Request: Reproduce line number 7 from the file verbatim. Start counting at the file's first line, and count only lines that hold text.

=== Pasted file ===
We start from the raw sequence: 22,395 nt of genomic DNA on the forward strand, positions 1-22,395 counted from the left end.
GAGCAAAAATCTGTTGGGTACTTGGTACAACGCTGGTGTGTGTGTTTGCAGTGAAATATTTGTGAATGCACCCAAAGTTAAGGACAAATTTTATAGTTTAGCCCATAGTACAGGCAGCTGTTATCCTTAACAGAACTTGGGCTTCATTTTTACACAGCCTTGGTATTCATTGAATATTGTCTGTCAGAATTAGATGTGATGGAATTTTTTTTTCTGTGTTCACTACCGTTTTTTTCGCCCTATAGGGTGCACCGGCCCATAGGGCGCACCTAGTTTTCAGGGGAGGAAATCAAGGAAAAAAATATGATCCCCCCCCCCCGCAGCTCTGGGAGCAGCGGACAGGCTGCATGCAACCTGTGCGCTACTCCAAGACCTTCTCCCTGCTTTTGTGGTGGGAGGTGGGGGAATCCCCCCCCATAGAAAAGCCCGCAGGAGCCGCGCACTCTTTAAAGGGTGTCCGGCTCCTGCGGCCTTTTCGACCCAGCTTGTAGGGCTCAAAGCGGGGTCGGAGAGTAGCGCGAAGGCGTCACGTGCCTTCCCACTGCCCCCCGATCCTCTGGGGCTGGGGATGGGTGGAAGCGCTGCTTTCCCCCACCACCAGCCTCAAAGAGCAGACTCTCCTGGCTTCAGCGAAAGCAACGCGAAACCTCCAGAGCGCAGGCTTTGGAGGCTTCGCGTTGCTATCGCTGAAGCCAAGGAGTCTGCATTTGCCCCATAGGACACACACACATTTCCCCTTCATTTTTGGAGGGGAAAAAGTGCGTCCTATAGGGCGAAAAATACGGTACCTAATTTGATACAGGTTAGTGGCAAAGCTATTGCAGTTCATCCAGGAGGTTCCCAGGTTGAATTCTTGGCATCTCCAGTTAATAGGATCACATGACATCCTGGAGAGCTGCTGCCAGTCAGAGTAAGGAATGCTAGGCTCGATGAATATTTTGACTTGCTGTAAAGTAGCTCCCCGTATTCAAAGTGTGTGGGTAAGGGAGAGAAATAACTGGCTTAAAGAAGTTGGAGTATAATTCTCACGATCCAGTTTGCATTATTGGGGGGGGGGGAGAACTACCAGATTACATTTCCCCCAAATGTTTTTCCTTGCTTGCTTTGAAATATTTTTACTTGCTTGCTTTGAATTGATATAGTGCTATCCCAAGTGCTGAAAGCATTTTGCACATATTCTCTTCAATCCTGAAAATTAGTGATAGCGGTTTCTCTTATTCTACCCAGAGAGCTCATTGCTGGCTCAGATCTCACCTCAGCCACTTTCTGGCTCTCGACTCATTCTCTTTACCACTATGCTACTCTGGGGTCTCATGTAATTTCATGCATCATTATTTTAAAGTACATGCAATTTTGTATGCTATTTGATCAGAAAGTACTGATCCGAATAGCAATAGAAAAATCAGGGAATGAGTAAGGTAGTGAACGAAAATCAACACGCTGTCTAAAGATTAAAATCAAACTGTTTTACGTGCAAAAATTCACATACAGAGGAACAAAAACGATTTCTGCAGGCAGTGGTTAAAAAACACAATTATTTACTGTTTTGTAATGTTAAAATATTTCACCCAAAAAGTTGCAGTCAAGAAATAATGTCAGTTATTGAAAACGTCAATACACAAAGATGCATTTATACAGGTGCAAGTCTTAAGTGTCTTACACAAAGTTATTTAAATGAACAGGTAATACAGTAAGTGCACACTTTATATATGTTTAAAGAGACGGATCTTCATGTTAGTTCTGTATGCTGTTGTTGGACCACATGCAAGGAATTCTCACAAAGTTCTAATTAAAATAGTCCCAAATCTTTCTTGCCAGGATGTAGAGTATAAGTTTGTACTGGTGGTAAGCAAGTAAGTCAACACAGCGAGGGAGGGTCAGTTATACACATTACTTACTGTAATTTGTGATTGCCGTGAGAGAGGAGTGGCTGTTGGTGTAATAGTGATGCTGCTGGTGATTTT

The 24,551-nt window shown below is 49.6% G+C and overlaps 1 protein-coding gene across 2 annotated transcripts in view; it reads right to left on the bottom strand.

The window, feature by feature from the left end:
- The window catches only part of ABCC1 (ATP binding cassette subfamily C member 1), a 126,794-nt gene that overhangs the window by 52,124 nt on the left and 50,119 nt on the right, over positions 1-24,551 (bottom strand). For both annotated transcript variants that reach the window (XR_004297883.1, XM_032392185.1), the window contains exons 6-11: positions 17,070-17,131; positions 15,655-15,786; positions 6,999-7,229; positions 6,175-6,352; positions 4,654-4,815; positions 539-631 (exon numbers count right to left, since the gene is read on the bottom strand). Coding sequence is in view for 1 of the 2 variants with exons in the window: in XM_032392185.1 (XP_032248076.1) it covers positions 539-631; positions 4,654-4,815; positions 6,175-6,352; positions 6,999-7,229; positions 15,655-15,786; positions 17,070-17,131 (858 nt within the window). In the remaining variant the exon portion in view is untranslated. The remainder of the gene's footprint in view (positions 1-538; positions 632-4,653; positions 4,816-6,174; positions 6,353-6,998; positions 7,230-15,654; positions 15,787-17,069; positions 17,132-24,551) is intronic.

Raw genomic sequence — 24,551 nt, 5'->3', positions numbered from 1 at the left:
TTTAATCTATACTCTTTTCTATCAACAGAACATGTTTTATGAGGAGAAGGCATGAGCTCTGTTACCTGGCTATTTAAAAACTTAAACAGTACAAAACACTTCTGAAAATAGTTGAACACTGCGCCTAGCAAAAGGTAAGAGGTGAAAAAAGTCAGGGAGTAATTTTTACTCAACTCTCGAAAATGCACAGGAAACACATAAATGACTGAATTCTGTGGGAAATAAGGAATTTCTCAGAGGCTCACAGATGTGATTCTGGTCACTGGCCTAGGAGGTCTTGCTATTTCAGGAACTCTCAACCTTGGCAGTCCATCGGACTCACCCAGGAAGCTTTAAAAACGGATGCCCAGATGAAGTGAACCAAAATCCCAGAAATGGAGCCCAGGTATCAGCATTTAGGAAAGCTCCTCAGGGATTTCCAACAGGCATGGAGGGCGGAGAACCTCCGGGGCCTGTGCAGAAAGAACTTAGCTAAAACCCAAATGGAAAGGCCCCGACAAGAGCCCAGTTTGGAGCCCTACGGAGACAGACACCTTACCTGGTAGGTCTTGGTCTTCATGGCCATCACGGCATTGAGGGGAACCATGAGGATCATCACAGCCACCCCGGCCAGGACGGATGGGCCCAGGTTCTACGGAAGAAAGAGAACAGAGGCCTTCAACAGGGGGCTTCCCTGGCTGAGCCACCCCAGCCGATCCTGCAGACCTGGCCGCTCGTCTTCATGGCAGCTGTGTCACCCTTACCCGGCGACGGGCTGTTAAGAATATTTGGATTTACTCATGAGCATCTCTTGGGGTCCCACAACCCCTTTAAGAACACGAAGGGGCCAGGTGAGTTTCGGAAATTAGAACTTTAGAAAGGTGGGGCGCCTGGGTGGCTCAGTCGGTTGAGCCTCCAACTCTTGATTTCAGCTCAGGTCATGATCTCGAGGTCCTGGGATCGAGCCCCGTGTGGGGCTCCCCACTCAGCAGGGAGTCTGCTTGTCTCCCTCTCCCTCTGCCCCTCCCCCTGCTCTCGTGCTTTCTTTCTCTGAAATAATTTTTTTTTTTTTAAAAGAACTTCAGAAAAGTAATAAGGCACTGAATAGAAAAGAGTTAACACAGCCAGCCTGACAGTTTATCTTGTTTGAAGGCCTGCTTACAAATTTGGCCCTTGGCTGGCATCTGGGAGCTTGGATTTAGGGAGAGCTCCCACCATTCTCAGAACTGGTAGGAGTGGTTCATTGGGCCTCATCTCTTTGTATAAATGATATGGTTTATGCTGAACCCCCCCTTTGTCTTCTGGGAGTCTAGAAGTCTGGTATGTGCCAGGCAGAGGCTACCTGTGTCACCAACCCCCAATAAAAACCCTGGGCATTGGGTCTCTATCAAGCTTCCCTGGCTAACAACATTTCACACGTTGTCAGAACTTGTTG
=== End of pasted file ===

TTTAATCTATACTCTTTTCTATCAACAGAACATGTTTTATGAGGAGAAGGCATGAGCTCTGTTACCTGGCTATTTAAAAACTTAAACAGTACAAAACACTTCTGAAAATAGTTGAACACTGCGCCTAGCAAAAGGTAAGAGGTGAAAAAAGTCAGGGAGTAATTTTTACTCAACTCTCGAAAATGCACAGGAAACACATAAATGACTGAATTCTGTGGGAAATAAGGAATTTCTCAGAGGCTCACAGATGTGATTCTGGTCACTGGCCTAGGAGGTCTTGCTATTTCAGGAACTCTCAACCTTGGCAGTCCATCGGACTCACCCAGGAAGCTTTAAAAACGGATGCCCAGATGAAGTGAACCAAAATCCCAGAAATGGAGCCCAGGTATCAGCATTTAGGAAAGCTCCTCAGGGATTTCCAACAGGCATGGAGGGCGGAGAACCTCCGGGGCCTGTGCAGAAAGAACTTAGCTAAAACCCAAATGGAAAGGCCCCGACAAGAGCCCAGTTTGGAGCCCTACGGAGACAGACACCTTACCTGGTAGGTCTTGGTCTTCATGGCCATCACGGCATTGAGGGGAACCATGAGGATCATCACAGCCACCCCGGCCAGGACGGATGGGCCCAGGTTCTACGGAAGAAAGAGAACAGAGGCCTTCAACAGGGGGCTTCCCTGGCTGAGCCACCCCAGCCGATCCTGCAGACCTGGCCGCTCGTCTTCATGGCAGCTGTGTCACCCTTACCCGGCGACGGGCTGTTAAGAATATTTGGATTTACTCATGAGCATCTCTTGGGGTCCCACAACCCCTTTAAGAACACGAAGGGGCCAGGTGAGTTTCGGAAATTAGAACTTTAGAAAGGTGGGGCGCCTGGGTGGCTCAGTCGGTTGAGCCTCCAACTCTTGATTTCAGCTCAGGTCATGATCTCGAGGTCCTGGGATCGAGCCCCGTGTGGGGCTCCCCACTCAGCAGGGAGTCTGCTTGTCTCCCTCTCCCTCTGCCCCTCCCCCTGCTCTCGTGCTTTCTTTCTCTGAAATAATTTTTTTTTTTTTAAAAGAACTTCAGAAAAGTAATAAGGCACTGAATAGAAAAGAGTTAACACAGCCAGCCTGACAGTTTATCTTGTTTGAAGGCCTGCTTACAAATTTGGCCCTTGGCTGGCATCTGGGAGCTTGGATTTAGGGAGAGCTCCCACCATTCTCAGAACTGGTAGGAGTGGTTCATTGGGCCTCATCTCTTTGTATAAATGATATGGTTTATGCTGAACCCCCCCTTTGTCTTCTGGGAGTCTAGAAGTCTGGTATGTGCCAGGCAGAGGCTACCTGTGTCACCAACCCCCAATAAAAACCCTGGGCATTGGGTCTCTATCAAGCTTCCCTGGCTAACAACATTTCACACGTTGTCAGAACTTGTTG